2010 Polanyi Prize Awarded To Top Researchers
McGuinty Government Celebrates Research Excellence In Ontario
Five of Ontario's leading university researchers are being awarded the 2010 Polanyi Prize to recognize their outstanding contributions in the areas of chemistry, physiology/medicine, literature, physics and economics.
The Polanyi Prizes were established in 1987 by the Ontario government to honour the achievements of John Charles Polanyi, recipient of the 1986 Nobel Prize in chemistry. Five prizes are awarded annually to outstanding young researchers in the early stages of their careers at Ontario universities.
The 2010 Polanyi Prize recipients are:
- Dr. Todd Hoare of McMaster University for chemistry
- Dr. Benjamin Lester of the University of Western Ontario for economics
- Dr. Anna Lewis of the University of Ottawa for literature
- Dr. Anne Broadbent of the University of Waterloo for physics
- Dr. Alex Wong of the University of Ottawa for physiology/medicine
They will be honoured in Toronto at a ceremony at Massey College on Tuesday, November 30, 2010.The McGuinty government's Open Ontario plan is helping to build the most skilled and educated workforce in the world, giving Ontario the competitive edge in securing a strong economy for the future.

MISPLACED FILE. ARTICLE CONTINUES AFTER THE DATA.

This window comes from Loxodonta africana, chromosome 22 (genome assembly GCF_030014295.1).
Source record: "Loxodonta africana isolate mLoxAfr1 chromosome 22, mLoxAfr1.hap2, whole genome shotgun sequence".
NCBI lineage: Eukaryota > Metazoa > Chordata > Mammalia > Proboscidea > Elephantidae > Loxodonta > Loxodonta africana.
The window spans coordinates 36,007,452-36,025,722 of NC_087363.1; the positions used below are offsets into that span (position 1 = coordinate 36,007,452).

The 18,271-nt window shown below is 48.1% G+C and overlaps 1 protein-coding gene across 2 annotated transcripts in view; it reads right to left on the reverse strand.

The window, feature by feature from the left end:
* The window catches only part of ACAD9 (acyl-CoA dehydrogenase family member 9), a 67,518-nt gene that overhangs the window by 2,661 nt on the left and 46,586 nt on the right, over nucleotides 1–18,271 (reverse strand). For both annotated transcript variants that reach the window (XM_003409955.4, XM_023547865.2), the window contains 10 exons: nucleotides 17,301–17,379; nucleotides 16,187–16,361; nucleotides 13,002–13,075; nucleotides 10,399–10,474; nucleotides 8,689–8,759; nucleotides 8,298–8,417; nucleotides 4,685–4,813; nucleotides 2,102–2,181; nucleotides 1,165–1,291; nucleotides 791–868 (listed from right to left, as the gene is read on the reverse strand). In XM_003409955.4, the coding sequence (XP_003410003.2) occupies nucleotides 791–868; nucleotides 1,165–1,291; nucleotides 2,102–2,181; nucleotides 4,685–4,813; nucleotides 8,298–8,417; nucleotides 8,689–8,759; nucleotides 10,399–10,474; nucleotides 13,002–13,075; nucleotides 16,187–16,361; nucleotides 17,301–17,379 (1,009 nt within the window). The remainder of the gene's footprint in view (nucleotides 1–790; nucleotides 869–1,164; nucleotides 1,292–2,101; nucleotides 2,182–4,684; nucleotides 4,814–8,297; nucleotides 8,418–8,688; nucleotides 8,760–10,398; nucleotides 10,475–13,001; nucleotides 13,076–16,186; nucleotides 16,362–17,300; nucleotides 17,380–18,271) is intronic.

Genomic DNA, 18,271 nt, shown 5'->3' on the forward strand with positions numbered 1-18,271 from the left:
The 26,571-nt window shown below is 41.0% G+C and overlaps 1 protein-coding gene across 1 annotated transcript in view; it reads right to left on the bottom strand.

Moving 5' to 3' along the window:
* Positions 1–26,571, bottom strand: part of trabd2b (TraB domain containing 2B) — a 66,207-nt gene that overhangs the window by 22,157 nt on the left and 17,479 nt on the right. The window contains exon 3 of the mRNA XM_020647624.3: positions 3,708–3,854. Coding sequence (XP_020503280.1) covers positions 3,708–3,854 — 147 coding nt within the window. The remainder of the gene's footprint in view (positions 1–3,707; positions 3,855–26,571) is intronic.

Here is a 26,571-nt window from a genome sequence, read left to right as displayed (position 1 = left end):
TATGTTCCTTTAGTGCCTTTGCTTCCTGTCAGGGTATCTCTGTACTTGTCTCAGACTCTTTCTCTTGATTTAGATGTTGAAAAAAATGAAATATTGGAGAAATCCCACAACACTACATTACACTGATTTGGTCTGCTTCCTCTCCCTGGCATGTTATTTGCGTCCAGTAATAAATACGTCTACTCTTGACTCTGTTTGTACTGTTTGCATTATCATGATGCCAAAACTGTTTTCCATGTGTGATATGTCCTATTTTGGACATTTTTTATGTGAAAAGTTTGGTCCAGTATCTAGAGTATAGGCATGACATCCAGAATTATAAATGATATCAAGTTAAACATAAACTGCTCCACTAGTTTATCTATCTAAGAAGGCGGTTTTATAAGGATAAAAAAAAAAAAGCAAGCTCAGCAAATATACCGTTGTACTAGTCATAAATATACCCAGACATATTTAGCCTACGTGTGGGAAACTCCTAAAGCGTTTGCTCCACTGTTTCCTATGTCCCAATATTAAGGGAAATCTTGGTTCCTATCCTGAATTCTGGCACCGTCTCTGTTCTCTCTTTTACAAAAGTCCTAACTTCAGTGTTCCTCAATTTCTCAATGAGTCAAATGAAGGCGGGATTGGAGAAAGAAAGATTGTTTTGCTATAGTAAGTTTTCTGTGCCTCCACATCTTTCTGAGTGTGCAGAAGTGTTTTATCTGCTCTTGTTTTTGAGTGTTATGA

- Recepients of a Polanyi Prize receive $20,000 each.
- The Ontario Council on Graduate Studies, an affiliate of the Council of Ontario Universities, establishes a panel on behalf of the government to solicit nominations and select the award winners from a rich collection of nominees.
“I am pleased to present the Polanyi Prizes to the 2010 recipients for their tremendous achievements. Although these awards were created to honour Dr. Polanyi, they also serve to shine a spotlight on researchers, who are unsung heroes of modern advances.”
The Honourable David C. Onley
“It is innovation that drives the economy of the 21st century. This year's Polanyi Prize recipients demonstrate the ingenuity that is driving Ontario's thriving knowledge economy and will keep our province ahead of the competition for generations to come.”
“The fact that the Government of Ontario has, through two decades and many changes, continued to sponsor these prizes carries a clear message: 'If you are an ambitious scholar, this is the place to be.' The prizes cover a broad spectrum of subjects from the sciences to the humanities, making the further point that excellence is indivisible; creativity in the arts supports that in science; and basic understanding is essential for innovation. If the province can succeed in making these points, the prizes will have served a historic purpose.”
Dr. John C. Polanyi